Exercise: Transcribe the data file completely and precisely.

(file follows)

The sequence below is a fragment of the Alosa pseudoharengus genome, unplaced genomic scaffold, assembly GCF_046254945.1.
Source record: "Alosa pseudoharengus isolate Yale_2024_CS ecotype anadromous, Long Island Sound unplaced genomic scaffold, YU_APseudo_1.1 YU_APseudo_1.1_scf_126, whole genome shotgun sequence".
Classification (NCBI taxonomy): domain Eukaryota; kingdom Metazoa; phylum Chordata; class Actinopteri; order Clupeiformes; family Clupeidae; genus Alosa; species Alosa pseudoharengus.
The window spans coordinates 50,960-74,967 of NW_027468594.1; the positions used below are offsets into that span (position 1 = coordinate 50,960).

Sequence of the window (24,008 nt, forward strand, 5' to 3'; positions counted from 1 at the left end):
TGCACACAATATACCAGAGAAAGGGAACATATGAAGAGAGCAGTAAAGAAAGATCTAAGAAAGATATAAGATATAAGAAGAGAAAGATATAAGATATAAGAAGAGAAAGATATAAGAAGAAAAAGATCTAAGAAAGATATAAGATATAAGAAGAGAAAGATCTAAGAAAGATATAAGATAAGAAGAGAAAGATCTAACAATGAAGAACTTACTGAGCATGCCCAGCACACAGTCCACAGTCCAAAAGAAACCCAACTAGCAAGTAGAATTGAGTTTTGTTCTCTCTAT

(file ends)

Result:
The sequence below is a fragment of the Alosa pseudoharengus genome, unplaced genomic scaffold, assembly GCF_046254945.1.
Source record: "Alosa pseudoharengus isolate Yale_2024_CS ecotype anadromous, Long Island Sound unplaced genomic scaffold, YU_APseudo_1.1 YU_APseudo_1.1_scf_126, whole genome shotgun sequence".
Classification (NCBI taxonomy): domain Eukaryota; kingdom Metazoa; phylum Chordata; class Actinopteri; order Clupeiformes; family Clupeidae; genus Alosa; species Alosa pseudoharengus.
The window spans coordinates 50,960-74,967 of NW_027468594.1; the positions used below are offsets into that span (position 1 = coordinate 50,960).

Sequence of the window (24,008 nt, forward strand, 5' to 3'; positions counted from 1 at the left end):
TGCACACAATATACCAGAGAAAGGGAACATATGAAGAGAGCAGTAAAGAAAGATCTAAGAAAGATATAAGATATAAGAAGAGAAAGATATAAGATATAAGAAGAGAAAGATATAAGAAGAAAAAGATCTAAGAAAGATATAAGATATAAGAAGAGAAAGATCTAAGAAAGATATAAGATAAGAAGAGAAAGATCTAACAATGAAGAACTTACTGAGCATGCCCAGCACACAGTCCACAGTCCAAAAGAAACCCAACTAGCAAGTAGAATTGAGTTTTGTTCTCTCTAT